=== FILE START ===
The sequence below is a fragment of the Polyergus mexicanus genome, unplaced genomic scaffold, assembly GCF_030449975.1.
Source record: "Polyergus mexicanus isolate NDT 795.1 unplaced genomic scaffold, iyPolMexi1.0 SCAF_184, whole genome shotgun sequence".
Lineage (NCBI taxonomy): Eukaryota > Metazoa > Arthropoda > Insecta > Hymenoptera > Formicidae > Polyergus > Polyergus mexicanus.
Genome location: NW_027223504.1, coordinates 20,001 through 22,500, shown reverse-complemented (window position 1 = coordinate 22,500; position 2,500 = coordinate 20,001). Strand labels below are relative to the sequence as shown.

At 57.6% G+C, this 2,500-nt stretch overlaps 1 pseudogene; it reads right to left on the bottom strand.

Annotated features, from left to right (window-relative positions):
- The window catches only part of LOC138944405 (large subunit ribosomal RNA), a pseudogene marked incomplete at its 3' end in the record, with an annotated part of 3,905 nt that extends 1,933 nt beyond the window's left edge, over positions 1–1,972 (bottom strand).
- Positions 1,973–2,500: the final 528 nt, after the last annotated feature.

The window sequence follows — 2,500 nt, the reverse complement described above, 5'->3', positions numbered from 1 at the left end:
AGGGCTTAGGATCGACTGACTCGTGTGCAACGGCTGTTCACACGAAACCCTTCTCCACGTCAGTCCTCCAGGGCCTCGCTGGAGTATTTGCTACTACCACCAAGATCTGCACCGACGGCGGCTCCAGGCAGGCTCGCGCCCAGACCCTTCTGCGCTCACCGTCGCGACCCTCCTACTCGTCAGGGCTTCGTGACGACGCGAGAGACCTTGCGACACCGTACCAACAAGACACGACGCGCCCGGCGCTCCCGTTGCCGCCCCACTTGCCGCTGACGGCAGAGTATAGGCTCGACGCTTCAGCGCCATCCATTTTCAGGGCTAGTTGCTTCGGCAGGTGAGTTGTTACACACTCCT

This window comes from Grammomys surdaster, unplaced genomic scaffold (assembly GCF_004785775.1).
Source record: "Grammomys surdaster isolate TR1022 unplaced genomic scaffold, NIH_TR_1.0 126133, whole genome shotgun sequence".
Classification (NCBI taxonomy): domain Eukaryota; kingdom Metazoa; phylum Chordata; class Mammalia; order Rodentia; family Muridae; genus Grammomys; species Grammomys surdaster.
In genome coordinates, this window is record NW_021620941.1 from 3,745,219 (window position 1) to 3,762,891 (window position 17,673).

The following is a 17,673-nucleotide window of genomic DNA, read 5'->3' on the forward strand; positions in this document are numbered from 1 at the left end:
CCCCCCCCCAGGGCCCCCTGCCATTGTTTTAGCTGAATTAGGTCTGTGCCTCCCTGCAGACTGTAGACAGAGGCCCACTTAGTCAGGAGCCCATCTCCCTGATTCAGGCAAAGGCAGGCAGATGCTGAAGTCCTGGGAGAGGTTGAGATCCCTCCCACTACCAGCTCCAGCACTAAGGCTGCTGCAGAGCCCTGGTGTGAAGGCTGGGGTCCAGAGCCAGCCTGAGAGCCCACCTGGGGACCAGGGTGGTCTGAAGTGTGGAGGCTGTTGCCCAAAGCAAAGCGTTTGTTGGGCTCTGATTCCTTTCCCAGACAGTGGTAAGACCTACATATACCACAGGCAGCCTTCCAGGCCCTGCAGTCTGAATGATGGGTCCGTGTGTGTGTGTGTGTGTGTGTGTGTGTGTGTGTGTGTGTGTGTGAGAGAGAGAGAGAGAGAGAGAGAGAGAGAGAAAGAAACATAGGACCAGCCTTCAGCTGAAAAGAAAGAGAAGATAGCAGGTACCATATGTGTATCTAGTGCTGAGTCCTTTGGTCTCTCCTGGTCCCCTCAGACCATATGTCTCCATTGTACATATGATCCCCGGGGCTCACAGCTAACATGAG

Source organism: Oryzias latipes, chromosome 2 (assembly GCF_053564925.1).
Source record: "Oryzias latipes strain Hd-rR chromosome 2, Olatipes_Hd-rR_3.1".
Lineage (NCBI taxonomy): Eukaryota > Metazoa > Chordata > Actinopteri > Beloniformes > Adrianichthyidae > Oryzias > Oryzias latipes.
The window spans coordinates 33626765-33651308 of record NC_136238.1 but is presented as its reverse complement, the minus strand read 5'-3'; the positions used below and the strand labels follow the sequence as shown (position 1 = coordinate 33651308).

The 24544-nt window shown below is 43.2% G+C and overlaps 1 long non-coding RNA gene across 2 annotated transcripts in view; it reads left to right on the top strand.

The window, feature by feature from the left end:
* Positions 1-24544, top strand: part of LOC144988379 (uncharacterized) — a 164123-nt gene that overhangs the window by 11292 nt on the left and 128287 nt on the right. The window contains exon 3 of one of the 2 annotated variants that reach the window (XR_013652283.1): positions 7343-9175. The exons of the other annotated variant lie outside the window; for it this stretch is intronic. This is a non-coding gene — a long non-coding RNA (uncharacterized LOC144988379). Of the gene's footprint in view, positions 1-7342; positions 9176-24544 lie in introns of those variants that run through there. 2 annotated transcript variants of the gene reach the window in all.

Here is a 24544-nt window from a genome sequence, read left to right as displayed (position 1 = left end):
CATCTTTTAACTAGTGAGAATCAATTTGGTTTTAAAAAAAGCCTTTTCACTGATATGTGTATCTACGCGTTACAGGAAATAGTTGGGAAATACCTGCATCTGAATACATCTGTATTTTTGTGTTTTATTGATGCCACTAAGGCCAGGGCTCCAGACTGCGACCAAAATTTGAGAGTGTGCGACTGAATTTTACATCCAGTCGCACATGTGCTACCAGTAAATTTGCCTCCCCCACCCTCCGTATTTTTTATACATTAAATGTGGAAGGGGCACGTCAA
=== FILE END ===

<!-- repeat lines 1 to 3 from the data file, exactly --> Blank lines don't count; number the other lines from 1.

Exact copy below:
The sequence below is a fragment of the Polyergus mexicanus genome, unplaced genomic scaffold, assembly GCF_030449975.1.
Source record: "Polyergus mexicanus isolate NDT 795.1 unplaced genomic scaffold, iyPolMexi1.0 SCAF_184, whole genome shotgun sequence".
Lineage (NCBI taxonomy): Eukaryota > Metazoa > Arthropoda > Insecta > Hymenoptera > Formicidae > Polyergus > Polyergus mexicanus.